FIG. 4 is an elevation through the preload gear/racks in a plane normal to that of.FIGS. 2 and 3. Its plane is indicated in FIG. 2. Shim load structure 23, shims 22 and preload gear/rack 14 are shown in their locked load transfer position. The locking pins 20 are shown engaged. The vertical relationship of the preload gear/rack guide frames 28 to preload gear/racks 14 is clearly indicated. The preload gear/rack frames also provide bearing supports for the locking pins 20. The vertical jack mounting webs 13 are shown to enclose the lock mechanisms in FIG. 4.

FIG. 5 is a horizontal sectional view taken through either the upper or lower close tolerance guide tubes 4 or 7, tubular leg structure 1, leg rack 2, vertical jack mount webs 13, and guide flat 6 or 9 are shown in their respective positions in the horizontal plane in FIG. 5.

MODE OF OPERATION OF THE PREFERRED EMBODIMENT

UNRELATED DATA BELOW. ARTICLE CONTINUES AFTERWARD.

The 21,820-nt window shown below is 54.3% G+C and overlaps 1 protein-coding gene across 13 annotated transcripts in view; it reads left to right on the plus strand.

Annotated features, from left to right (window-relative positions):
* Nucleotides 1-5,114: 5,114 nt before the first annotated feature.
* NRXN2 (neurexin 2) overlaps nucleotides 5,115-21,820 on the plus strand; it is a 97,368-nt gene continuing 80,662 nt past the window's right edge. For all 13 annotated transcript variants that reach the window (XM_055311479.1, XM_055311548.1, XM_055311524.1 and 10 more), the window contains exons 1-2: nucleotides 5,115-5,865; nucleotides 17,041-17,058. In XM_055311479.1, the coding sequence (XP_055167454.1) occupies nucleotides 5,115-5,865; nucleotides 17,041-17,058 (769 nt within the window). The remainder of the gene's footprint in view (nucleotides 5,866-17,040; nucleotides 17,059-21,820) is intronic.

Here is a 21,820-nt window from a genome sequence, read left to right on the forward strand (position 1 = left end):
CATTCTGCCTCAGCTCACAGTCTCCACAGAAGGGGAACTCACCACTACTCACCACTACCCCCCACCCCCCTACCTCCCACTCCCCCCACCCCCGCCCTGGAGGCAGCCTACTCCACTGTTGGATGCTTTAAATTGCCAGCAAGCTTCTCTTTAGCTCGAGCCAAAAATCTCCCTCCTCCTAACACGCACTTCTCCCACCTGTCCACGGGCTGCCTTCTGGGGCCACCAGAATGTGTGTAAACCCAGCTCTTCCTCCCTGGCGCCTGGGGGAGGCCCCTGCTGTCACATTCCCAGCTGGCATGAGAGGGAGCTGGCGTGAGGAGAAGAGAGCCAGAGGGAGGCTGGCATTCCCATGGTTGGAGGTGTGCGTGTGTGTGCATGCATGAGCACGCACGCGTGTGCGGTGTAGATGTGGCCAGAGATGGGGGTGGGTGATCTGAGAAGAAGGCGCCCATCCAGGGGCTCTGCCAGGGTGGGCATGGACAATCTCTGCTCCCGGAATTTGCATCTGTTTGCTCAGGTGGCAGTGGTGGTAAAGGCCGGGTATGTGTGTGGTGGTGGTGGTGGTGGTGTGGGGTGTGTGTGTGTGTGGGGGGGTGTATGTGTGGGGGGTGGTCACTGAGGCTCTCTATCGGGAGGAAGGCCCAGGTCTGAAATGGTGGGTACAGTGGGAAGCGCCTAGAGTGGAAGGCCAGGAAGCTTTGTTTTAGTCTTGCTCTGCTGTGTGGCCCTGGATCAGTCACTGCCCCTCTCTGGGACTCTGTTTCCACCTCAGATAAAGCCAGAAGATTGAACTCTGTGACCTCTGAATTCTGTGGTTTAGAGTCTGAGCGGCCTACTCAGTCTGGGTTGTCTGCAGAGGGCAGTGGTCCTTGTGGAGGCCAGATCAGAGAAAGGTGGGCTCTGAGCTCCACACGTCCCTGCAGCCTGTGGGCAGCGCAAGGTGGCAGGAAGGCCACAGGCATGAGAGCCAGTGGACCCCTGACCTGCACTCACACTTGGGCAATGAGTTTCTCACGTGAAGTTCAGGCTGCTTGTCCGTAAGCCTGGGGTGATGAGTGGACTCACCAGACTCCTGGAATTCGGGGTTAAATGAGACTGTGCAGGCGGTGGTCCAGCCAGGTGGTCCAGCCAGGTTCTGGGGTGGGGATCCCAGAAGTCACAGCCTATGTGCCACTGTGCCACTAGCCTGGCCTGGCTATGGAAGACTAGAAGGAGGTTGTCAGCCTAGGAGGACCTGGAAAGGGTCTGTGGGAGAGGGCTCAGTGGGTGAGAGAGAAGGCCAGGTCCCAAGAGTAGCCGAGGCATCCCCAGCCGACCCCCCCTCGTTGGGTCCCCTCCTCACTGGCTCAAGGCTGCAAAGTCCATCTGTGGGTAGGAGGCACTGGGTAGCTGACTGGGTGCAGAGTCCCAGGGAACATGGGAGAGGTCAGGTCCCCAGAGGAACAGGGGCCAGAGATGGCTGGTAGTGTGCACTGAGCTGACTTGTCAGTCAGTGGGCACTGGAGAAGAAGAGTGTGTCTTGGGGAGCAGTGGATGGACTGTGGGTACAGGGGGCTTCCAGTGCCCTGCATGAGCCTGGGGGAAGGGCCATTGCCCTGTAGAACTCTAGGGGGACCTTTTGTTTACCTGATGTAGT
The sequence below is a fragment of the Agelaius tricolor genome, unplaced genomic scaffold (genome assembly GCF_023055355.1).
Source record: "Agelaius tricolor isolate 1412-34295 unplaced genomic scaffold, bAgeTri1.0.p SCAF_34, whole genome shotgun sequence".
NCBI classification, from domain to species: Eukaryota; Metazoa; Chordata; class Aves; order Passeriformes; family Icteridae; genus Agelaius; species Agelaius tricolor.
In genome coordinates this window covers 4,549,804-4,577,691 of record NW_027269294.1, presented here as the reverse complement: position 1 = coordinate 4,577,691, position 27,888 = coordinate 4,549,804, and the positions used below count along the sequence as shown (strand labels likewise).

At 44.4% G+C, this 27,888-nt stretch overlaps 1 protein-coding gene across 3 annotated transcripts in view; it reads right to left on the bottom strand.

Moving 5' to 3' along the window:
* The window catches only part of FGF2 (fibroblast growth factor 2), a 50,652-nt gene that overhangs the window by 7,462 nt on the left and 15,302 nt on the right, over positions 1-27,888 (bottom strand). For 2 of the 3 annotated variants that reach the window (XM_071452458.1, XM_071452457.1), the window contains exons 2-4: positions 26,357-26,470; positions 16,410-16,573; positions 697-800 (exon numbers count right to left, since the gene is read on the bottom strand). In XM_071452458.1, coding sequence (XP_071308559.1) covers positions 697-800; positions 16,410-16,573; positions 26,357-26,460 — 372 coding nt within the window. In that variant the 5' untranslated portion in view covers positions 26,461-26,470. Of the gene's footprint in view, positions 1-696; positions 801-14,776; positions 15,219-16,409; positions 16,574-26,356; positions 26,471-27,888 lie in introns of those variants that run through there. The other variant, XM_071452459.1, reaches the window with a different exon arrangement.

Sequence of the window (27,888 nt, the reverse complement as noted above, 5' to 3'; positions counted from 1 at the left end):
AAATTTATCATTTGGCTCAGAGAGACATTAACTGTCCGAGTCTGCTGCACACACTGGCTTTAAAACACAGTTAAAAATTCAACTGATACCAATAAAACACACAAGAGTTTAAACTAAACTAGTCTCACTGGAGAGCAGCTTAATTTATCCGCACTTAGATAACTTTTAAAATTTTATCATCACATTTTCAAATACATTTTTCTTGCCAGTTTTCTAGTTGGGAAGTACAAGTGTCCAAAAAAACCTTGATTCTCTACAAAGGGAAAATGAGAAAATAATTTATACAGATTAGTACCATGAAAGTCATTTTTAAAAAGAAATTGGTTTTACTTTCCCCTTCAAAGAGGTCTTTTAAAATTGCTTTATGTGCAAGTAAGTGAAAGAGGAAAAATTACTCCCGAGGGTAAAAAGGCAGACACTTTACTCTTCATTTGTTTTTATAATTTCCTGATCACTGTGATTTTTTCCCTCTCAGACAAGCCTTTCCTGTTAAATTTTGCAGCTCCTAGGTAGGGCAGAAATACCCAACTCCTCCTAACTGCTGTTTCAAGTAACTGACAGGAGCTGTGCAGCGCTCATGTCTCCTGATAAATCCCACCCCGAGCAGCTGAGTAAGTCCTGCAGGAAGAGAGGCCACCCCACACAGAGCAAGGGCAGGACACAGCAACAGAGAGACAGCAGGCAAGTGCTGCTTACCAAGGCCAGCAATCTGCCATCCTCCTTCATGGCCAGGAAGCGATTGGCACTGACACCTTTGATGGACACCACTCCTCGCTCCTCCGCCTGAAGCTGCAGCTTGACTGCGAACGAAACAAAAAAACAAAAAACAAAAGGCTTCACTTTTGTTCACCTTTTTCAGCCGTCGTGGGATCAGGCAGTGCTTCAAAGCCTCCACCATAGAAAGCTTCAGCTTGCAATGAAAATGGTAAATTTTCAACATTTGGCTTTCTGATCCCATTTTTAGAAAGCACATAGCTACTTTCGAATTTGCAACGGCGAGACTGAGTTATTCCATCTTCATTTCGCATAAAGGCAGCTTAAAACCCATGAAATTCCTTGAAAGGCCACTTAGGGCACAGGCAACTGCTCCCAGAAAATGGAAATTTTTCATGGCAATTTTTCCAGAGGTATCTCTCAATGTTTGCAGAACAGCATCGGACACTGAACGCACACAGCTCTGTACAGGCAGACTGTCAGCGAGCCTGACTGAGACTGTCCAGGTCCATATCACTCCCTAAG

During transit from one location to another the legs are in their fully retracted position and the hull platform to leg configuration would be as shown in FIG. 6. In this situation, the weight of the legs is supported on the active jacking pinions 12. Any shear loading in the leg is transmitted to the hull structure through the upper close tolerance guide tubes 4, jack house top 5, upper guide flat 6, and jack house bulkheads 3. Any beam bending moment in the legs 1 due to platform motion and/or wind loading on the legs is transferred through the upper close tolerance guide tube 4 and the lower close tolerance guide tube 7 in the form of a horizontal force couple as shown in FIG. 11A. Load transfer from the guide tubes 4 and 7 to the hull is through the guide flats 6 and 9, and jack house top 5 and bottom plating 8. In this condition the preload gear/racks 14 if engaged, incur no loading due to leg beam moment as the backlash 29 between preload gear/racks 14 and leg rack 2, shown in FIG. 2, exceeds by a substantial margin, the tolerance between upper and lower guide tubes 4 and 7 and the leg tubular structure 1. Also in this configuration the active jacking pinions 12 are not subjected to additional loading as they are also operated with a backlash that far exceeds the guide tube to leg tolerance.